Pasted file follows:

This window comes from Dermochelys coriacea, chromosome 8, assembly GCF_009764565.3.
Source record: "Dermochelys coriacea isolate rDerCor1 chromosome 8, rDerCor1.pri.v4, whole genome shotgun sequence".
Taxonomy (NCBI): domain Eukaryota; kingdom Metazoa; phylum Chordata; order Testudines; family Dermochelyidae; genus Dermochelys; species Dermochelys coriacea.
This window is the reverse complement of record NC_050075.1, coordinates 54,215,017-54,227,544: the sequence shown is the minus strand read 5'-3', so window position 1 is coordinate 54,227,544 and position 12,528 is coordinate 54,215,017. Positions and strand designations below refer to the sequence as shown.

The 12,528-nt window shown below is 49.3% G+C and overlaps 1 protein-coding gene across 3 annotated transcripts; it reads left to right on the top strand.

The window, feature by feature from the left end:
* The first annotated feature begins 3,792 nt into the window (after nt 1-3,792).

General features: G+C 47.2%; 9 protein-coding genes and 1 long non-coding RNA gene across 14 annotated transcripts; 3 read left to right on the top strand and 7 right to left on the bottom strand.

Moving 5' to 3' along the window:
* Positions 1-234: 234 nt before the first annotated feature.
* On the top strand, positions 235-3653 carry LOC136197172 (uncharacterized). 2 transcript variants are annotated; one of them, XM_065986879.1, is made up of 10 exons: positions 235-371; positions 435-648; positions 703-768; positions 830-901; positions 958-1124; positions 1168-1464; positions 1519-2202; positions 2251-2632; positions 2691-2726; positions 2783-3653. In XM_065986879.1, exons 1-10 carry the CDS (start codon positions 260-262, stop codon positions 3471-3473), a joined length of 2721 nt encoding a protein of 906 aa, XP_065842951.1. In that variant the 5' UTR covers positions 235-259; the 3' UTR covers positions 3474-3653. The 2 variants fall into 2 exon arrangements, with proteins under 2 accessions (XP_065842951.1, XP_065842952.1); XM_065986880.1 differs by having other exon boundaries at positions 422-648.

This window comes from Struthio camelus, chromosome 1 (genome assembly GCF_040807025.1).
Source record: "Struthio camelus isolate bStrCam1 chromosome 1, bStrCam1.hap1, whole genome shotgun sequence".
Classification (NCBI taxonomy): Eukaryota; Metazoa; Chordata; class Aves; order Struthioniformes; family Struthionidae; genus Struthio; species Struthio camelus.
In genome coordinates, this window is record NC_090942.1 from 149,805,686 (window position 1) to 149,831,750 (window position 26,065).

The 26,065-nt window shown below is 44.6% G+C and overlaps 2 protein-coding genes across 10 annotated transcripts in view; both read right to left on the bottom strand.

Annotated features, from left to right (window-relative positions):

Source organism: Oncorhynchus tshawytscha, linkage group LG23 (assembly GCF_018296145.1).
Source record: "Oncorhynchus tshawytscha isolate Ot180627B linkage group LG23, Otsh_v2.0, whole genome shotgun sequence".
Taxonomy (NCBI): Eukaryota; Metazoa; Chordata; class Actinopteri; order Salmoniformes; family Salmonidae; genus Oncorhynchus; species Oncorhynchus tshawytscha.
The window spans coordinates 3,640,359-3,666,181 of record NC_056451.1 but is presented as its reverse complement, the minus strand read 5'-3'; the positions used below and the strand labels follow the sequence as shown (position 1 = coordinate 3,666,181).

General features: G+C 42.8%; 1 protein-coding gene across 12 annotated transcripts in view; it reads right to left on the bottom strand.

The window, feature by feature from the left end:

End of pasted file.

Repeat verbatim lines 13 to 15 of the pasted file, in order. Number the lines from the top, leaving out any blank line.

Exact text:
Source record: "Struthio camelus isolate bStrCam1 chromosome 1, bStrCam1.hap1, whole genome shotgun sequence".
Classification (NCBI taxonomy): Eukaryota; Metazoa; Chordata; class Aves; order Struthioniformes; family Struthionidae; genus Struthio; species Struthio camelus.
In genome coordinates, this window is record NC_090942.1 from 149,805,686 (window position 1) to 149,831,750 (window position 26,065).